I was taking college students to a Pittsburgh Pirates game (where they crushed the Mets). It would have been easier for me to go and simply roam free during the game with the students and engage in some good conversations. In fact, this was my first inclination. Then, my son discovered I was going to a game and deeply desired to go. My dilemma: do I go with what is easier, or use the power of my presence in his life and invite him into my work? To be honest, it was a tough decision - but I chose to bring him along and it was the right choice. He was actively involved in the game for a time, then asked to sit with some of his favorite students. They gladly obliged, and the students had a great time with my son. I was even able to roam around and have some good conversations. Whenever possible, I try and will try even harder to involve my children in my work. It allows them to be with me, see what I do, understand me better and they also feel welcomed into all aspects of my life. Being with them and inviting them into be with me during "my stuff" has had a powerful effect on my children - for the better!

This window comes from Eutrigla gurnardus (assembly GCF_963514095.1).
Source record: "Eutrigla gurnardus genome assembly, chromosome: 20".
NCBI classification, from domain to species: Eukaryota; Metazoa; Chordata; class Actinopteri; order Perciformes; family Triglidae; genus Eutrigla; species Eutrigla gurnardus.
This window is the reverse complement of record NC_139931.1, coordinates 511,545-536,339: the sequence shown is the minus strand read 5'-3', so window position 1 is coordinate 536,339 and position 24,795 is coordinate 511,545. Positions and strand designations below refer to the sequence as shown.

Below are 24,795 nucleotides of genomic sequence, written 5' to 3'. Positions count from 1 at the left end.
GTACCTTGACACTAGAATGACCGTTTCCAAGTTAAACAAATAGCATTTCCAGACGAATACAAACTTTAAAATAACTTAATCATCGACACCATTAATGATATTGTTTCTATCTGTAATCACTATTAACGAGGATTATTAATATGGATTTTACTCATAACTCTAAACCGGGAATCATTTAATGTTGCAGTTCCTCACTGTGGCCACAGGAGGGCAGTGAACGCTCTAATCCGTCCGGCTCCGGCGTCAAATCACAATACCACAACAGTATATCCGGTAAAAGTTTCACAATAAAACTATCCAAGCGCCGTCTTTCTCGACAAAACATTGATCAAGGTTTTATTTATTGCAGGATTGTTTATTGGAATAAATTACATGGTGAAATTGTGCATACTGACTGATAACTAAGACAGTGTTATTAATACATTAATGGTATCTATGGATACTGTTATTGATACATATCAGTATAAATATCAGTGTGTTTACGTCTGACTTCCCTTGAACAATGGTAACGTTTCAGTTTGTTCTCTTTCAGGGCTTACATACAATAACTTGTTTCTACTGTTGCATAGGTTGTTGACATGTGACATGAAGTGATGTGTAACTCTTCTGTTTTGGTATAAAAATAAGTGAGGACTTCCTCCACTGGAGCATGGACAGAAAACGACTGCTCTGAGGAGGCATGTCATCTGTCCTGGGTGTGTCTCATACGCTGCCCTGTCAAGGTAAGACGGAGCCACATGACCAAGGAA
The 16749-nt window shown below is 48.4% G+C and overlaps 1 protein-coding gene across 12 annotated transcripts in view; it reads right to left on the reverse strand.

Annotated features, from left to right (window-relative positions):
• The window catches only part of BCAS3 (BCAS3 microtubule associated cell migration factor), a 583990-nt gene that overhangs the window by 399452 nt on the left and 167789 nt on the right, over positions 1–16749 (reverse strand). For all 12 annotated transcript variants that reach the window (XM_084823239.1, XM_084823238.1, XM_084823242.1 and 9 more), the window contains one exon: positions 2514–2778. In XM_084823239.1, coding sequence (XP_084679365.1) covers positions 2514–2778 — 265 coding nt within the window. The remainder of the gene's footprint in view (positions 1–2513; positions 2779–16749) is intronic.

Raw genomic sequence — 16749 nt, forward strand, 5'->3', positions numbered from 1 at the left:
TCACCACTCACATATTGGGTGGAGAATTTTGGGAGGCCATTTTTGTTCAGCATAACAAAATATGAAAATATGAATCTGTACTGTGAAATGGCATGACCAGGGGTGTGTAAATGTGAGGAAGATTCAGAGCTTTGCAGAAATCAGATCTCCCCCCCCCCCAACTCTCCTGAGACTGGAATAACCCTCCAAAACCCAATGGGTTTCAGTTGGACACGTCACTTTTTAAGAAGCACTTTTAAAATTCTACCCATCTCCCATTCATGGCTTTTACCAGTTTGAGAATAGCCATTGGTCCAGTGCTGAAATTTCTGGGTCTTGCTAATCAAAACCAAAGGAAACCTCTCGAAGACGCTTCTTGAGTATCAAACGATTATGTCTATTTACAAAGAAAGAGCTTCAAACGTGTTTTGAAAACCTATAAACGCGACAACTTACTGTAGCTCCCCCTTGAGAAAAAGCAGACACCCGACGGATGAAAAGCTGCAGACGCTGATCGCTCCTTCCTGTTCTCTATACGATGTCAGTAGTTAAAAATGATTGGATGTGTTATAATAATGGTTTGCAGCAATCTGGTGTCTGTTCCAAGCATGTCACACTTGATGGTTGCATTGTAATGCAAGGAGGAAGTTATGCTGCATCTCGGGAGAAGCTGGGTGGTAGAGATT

2. The Art of Being Present, Not Just "There"

Technology has really messed up our ability to be present and not just "there". This is one of my toughest battles as I wrote about in my last blog "A New Rule of Life", where I layout how I needed to make rules of life in order to get rid of the high temptation to be bodily present but absent with Facebook. In the lives of our children, they need our interaction, they need our playtime, they need our conversations, they need us. Too often we as Dads are failing to give our children these things.

We may say: "Well, I'm not like those dads who just up and quit; who walk away and never look back". True, you're not, but in some realm you are walking away from them into the realm of that ESPN app, or the world of social media where random people have your attention and those closest to you suffer with your absence. I will continuously admit that I am not perfect at this, but I am trying to get better.

3.  Letting My Children See the Real Me